Om Prakash Malhotra

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General
General Om Prakash Malhotra
PVSM
Gen O P Malhotra.jpg
Born (1922-08-06)6 August 1922
Srinagar, Jammu and Kashmir, British India
Died 29 December 2015(2015-12-29) (aged 93)
Gurgaon, Haryana, India
Allegiance  British India
 India
Service/branch  British Indian Army
 Indian Army
Years of service 1941–1981
Rank General of the Indian Army.svg General
Unit
Commands held
Battles/wars
Awards
Spouse(s) Saroj Malhotra
Other work

General Om Prakash "OP" Malhotra, PVSM (6 August 1922 – 29 December 2015) was an Indian Army General. He was the 13th Chief of Army Staff of the Indian Army from 1978 – 1981. He also served as the Ambassador of India to Indonesia from 1981 – 1984, and Governor of Punjab and Administrator of Chandigarh from 1990 – 1991.

Early life[edit]

Malhotra was born in Srinagar, Kashmir, on 6 August 1922 and received his schooling first at Model High School, Srinagar, and then at Sri Pratap College, Srinagar. He then attended Government College, Lahore, before being selected to join the Indian Military Academy, Dehradun.[citation needed]

Military career[edit]

He was commissioned in the Regiment of Artillery as a Second Lieutenant in November 1941. His first assignment was with 26 (Jacobs) Mountain Battery in Razmak, North West Frontier Province. He was later assigned to 15 (Jhelum) Mountain Battery which, as part of the 50th Parachute Brigade, fought against the Japanese during the Second World War on the Burmese front. He distinguished himself as a young officer in the Battle of Sangshak where he was wounded in action.[1][2] He later became Second-in-Command of 13 (Dardoni) Mountain Battery.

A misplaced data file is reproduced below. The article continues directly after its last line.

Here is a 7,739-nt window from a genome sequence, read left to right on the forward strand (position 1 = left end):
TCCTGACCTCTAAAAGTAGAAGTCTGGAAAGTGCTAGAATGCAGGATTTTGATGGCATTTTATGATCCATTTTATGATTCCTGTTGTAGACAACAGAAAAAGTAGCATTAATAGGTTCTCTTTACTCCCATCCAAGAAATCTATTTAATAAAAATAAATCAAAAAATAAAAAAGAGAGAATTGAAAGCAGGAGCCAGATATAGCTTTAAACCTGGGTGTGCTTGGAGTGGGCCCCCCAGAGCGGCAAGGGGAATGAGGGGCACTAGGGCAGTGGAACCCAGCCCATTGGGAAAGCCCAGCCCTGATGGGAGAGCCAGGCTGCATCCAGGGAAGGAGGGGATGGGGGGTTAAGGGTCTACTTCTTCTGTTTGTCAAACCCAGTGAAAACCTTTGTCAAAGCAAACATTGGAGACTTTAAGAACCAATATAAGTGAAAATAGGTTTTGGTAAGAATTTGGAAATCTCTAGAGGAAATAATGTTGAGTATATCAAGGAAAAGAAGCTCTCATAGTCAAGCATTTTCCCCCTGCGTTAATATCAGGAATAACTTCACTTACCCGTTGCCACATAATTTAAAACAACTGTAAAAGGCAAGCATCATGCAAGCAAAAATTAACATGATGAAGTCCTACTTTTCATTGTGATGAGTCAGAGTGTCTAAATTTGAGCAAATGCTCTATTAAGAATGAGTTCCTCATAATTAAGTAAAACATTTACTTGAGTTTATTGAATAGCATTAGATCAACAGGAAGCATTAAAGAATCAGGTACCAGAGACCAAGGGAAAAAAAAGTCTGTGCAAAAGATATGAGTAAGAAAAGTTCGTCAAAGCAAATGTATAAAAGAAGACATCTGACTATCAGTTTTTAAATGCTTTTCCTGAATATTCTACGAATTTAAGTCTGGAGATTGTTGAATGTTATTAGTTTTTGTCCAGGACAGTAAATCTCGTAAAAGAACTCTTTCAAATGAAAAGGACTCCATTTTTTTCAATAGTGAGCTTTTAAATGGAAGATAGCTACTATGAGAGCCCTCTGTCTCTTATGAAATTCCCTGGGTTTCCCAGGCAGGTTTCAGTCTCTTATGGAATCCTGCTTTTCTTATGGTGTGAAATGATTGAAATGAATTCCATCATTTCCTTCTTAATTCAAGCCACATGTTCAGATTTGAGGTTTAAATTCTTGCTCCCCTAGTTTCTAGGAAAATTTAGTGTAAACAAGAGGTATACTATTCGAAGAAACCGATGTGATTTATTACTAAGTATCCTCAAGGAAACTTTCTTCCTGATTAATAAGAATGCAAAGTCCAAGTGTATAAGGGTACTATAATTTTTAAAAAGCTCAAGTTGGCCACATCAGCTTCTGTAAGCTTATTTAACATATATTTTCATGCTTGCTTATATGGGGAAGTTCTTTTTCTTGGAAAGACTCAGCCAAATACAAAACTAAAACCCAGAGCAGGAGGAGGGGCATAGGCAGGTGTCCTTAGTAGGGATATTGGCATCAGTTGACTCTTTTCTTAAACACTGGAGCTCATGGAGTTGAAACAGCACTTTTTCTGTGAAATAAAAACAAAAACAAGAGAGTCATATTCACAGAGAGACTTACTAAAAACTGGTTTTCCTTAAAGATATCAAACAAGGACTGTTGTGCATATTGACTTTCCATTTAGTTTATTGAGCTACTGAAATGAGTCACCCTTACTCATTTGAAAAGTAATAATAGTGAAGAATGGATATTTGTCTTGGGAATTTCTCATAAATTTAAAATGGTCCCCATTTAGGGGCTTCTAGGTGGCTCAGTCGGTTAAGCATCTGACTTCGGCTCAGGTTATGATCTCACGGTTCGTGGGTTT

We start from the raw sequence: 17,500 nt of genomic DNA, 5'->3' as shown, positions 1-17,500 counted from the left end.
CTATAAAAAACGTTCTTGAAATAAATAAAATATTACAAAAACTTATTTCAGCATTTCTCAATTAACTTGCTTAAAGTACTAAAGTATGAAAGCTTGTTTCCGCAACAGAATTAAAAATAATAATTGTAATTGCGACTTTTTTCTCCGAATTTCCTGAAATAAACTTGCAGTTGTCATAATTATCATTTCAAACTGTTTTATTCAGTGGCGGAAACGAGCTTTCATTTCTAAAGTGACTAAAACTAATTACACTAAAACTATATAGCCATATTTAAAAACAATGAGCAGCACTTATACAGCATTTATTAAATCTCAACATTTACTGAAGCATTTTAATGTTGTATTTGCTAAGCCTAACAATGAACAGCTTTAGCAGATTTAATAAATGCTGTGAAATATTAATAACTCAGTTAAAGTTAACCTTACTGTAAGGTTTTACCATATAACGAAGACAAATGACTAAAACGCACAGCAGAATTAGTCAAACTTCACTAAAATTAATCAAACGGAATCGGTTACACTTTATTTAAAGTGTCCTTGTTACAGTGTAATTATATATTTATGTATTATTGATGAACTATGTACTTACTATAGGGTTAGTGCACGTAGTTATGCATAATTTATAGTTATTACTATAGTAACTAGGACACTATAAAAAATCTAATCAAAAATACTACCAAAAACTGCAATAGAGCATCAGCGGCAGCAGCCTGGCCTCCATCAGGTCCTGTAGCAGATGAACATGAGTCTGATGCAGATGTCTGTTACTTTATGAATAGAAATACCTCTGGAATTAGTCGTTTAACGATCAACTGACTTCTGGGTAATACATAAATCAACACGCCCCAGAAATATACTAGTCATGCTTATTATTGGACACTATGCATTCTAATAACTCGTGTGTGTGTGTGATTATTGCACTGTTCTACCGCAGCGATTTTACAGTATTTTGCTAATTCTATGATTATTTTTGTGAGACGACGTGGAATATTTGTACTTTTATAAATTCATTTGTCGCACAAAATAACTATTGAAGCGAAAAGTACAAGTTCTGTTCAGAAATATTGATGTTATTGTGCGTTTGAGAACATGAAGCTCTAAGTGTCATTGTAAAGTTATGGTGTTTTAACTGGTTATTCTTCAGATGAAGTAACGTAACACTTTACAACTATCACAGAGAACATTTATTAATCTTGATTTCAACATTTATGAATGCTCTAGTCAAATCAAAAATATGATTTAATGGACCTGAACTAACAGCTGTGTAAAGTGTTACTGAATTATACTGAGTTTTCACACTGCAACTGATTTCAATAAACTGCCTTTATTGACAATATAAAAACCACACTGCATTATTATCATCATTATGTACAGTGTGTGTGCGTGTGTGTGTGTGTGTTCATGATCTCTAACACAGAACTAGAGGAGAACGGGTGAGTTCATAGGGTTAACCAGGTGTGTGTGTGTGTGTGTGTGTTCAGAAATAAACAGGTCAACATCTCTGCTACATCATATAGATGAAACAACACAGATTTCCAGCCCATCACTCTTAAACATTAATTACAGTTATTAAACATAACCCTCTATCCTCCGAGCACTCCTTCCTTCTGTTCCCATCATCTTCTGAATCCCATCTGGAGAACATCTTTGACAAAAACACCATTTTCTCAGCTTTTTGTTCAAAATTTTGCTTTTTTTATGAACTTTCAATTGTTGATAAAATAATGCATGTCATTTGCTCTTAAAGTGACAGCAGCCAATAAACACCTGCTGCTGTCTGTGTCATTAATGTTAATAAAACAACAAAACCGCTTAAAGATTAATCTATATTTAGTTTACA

Malhotra became an Instructor at the School of Artillery in Deolali, and in 1946 attended the Long Gunnery Staff Course at the Royal School of Artillery in Larkhill, United Kingdom. He commanded artillery regiments across India between November 1950 and July 1961 including 37 Coorg Anti Tank Regiment, 20 Locating Regiment[3] and 42 Field Regiment. In between he served at Army HQ, New Delhi, did the Defense Services Staff College course at Wellington and was later an Instructor at the Defense Services Staff College, Wellington. He was then posted from 1962-1965 as the Military and Naval Attaché of India to the USSR, concurrently accredited to Poland and Hungary.

Upon return from Moscow in August 1965, Malhotra commanded 1 Artillery Brigade, part of 1 Armoured Division and fought in Sialkot Sector during the Indo-Pakistani War of 1965.[4] After the ceasefire with Pakistan he commanded 167 Mountain Brigade at Sela Pass, Tawang District, North-East Frontier Agency. He was promoted to Major General in September 1967 and commanded 36 Infantry Division in Saugor for two years. From September 1969 till May 1972 he was Chief of Staff, IV Corps, in Tezpur during the Bangladesh Liberation War. Subsequently, he commanded XI Corps in Jalandhar for two years and was later the GOC-in-C Southern Command located at Pune.[citation needed]

In 1976, Malhotra was awarded the Param Vishist Seva Medal for "service of the most exceptional order". He was Vice Chief of Army Staff before taking over as Chief of Army Staff of the Indian Army on 31 May 1978 and serving in that post for three years. He was an Honorary Senior Colonel Commandant of the Regiment of Artillery of the Indian Army and also an Honorary General of the Nepalese Army.

Ambassador to Indonesia and Governor of Punjab[edit]